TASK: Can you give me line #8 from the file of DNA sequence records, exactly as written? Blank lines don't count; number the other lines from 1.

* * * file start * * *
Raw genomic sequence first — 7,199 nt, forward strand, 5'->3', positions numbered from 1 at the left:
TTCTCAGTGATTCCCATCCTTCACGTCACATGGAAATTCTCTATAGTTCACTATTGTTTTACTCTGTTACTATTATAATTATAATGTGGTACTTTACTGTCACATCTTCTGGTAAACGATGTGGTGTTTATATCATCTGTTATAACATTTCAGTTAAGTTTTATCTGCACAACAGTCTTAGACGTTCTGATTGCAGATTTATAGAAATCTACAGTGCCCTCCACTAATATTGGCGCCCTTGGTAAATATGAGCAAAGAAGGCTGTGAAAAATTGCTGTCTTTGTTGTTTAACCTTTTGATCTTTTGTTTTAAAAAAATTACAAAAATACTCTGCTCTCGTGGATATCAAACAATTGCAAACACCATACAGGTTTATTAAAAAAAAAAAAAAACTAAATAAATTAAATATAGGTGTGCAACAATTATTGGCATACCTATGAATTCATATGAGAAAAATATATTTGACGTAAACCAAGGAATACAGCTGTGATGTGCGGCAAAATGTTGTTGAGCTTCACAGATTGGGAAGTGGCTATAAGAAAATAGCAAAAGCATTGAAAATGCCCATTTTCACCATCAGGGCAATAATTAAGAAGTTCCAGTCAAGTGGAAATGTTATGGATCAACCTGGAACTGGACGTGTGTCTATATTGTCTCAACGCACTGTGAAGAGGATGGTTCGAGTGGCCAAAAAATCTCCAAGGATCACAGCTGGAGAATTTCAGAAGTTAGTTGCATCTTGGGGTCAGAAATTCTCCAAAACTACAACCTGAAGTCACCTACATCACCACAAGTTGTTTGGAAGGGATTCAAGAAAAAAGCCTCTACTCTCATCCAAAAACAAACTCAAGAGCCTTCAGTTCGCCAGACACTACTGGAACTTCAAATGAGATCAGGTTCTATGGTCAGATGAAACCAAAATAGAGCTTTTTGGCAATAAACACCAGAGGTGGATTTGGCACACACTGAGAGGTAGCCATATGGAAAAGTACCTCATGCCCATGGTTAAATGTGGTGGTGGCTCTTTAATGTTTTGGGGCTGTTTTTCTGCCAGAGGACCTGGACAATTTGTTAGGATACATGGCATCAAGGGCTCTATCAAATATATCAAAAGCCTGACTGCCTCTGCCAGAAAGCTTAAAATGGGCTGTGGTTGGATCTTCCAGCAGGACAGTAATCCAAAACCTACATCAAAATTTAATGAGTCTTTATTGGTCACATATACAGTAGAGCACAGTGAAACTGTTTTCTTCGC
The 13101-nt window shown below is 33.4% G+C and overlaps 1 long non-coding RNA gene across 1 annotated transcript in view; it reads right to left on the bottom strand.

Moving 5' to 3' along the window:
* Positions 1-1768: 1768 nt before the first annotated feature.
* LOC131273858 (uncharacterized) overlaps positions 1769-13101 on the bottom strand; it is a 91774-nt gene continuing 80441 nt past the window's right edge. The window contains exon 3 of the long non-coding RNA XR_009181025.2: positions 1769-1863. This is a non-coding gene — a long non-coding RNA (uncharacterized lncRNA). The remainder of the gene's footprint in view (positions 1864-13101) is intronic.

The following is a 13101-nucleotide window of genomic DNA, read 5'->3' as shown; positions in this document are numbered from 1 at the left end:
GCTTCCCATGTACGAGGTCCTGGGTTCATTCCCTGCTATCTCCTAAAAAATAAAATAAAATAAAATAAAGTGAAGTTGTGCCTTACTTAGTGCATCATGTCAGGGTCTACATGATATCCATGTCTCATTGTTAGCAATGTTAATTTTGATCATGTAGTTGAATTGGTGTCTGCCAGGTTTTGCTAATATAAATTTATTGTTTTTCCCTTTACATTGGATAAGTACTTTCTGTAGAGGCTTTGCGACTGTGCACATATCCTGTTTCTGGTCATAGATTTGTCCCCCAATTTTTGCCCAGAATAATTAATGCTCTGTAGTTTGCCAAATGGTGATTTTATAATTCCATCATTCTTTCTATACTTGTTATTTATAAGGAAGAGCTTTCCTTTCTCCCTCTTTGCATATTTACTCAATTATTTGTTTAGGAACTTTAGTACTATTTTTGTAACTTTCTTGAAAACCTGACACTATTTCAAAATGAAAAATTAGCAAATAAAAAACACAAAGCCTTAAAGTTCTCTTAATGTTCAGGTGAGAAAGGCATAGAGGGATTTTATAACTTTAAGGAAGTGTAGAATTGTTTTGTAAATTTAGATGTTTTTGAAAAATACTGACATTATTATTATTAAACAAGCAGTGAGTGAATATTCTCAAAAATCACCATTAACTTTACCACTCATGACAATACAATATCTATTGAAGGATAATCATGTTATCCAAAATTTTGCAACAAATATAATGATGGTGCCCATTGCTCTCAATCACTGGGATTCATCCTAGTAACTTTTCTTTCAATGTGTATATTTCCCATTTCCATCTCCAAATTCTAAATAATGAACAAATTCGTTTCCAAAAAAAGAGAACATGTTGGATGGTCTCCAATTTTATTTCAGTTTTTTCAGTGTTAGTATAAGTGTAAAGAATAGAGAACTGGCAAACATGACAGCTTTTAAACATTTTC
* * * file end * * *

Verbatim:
GCTTCCCATGTACGAGGTCCTGGGTTCATTCCCTGCTATCTCCTAAAAAATAAAATAAAATAAAATAAAGTGAAGTTGTGCCTTACTTAGTGCATCATGTCAGGGTCTACATGATATCCATGTCTCATTGTTAGCAATGTTAATTTTGATCATGTAGTTGAATTGGTGTCTGCCAGGTTTTGCTAATATAAATTTATTGTTTTTCCCTTTACATTGGATAAGTACTTTCTGTAGAGGCTTTGCGACTGTGCACATATCCTGTTTCTGGTCATAGATTTGTCCCCCAATTTTTGCCCAGAATAATTAATGCTCTGTAGTTTGCCAAATGGTGATTTTATAATTCCATCATTCTTTCTATACTTGTTATTTATAAGGAAGAGCTTTCCTTTCTCCCTCTTTGCATATTTACTCAATTATTTGTTTAGGAACTTTAGTACTATTTTTGTAACTTTCTTGAAAACCTGACACTATTTCAAAATGAAAAATTAGCAAATAAAAAACACAAAGCCTTAAAGTTCTCTTAATGTTCAGGTGAGAAAGGCATAGAGGGATTTTATAACTTTAAGGAAGTGTAGAATTGTTTTGTAAATTTAGATGTTTTTGAAAAATACTGACATTATTATTATTAAACAAGCAGTGAGTGAATATTCTCAAAAATCACCATTAACTTTACCACTCATGACAATACAATATCTATTGAAGGATAATCATGTTATCCAAAATTTTGCAACAAATATAATGATGGTGCCCATTGCTCTCAATCACTGGGATTCATCCTAGTAACTTTTCTTTCAATGTGTATATTTCCCATTTCCATCTCCAAATTCTAAATAATGAACAAATTCGTTTCCAAAAAAAGAGAACATGTTGGATGGTCTCCAATTTTATTTCAGTTTTTTCAGTGTTAGTATAAGTGTAAAGAATAGAGAACTGGCAAACATGACAGCTTTTAAACATTTTC